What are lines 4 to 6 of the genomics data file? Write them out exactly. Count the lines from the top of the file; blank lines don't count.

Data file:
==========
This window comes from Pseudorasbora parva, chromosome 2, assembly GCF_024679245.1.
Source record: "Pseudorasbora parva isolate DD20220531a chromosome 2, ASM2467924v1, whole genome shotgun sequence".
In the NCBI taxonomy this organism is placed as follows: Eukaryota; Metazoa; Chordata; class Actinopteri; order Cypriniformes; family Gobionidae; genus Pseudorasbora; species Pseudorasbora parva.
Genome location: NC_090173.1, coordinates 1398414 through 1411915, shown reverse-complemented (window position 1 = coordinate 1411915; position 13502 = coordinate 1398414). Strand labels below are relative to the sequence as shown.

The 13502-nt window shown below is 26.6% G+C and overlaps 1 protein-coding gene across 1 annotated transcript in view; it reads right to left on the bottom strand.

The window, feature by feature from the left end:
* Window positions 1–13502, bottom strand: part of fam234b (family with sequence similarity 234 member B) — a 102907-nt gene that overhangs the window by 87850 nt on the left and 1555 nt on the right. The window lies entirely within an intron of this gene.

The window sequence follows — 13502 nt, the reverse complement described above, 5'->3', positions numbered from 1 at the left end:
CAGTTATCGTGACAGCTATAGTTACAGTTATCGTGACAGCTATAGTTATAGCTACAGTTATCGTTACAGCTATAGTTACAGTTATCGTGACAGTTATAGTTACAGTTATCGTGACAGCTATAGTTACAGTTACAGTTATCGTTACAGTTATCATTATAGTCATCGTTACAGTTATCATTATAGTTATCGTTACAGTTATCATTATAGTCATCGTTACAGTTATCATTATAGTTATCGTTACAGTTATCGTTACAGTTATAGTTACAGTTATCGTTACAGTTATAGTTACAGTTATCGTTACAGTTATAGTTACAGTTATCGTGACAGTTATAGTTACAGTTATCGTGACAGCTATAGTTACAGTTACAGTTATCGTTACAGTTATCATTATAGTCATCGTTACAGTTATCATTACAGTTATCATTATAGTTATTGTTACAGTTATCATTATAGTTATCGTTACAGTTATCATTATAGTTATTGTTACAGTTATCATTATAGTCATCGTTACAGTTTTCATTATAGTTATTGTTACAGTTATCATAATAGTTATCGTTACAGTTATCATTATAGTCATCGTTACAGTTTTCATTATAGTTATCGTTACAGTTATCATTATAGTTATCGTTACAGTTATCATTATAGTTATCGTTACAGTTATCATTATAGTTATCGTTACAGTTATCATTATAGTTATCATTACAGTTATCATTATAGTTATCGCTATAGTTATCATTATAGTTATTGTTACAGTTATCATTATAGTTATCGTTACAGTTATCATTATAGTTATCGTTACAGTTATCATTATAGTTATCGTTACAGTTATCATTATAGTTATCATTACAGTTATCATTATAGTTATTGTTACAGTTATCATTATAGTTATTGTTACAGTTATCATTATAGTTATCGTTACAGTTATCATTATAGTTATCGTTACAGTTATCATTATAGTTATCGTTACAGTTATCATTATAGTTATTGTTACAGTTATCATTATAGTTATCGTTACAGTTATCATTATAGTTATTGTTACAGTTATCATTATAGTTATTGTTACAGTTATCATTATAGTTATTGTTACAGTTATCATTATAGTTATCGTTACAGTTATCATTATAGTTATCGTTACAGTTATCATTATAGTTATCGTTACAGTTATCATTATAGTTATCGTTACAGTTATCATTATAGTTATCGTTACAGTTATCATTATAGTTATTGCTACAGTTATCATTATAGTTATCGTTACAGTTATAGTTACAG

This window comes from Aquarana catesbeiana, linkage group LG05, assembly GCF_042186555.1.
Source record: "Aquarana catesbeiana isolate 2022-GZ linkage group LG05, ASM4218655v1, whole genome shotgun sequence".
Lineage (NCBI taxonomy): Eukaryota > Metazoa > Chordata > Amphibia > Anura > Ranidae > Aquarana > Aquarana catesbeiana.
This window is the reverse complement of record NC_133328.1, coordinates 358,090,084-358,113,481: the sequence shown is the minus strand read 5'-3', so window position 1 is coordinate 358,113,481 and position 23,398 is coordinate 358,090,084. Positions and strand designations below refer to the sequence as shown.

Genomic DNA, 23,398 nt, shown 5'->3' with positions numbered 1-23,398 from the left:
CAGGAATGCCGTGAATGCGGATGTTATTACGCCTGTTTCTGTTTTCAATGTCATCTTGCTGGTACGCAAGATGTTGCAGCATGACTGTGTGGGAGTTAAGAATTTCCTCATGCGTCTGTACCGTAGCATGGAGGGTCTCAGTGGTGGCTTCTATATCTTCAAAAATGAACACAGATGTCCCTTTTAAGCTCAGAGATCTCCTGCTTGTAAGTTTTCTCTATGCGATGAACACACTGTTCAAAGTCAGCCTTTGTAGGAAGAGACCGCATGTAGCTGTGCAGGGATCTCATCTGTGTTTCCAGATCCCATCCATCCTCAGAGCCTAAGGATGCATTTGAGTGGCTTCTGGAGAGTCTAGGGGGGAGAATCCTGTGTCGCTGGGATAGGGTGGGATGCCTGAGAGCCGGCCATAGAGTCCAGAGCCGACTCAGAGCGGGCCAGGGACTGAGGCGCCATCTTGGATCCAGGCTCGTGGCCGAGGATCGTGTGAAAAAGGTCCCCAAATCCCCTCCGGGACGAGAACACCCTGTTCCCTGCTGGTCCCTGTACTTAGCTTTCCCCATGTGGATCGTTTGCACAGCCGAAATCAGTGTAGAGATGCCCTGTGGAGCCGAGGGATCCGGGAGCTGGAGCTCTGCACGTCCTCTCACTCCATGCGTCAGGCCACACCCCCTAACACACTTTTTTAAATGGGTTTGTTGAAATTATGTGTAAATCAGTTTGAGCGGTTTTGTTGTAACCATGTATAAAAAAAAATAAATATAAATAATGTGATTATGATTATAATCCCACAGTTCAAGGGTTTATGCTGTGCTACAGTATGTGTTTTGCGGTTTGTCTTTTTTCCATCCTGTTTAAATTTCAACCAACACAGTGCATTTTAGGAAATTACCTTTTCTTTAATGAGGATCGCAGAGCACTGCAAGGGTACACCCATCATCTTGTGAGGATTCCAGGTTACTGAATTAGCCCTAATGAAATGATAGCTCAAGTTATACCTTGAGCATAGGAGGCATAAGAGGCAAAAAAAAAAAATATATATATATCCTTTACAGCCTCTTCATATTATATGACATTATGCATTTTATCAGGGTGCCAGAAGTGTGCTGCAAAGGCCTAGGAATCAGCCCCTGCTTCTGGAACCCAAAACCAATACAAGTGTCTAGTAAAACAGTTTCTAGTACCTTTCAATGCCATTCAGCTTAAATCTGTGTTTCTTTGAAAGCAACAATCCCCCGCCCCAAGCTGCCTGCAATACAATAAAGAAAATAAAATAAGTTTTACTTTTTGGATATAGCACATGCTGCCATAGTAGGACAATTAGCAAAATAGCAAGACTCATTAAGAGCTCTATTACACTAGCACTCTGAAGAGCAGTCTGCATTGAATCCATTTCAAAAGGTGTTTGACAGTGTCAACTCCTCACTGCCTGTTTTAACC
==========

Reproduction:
Genome location: NC_090173.1, coordinates 1398414 through 1411915, shown reverse-complemented (window position 1 = coordinate 1411915; position 13502 = coordinate 1398414). Strand labels below are relative to the sequence as shown.

The 13502-nt window shown below is 26.6% G+C and overlaps 1 protein-coding gene across 1 annotated transcript in view; it reads right to left on the bottom strand.

The window, feature by feature from the left end: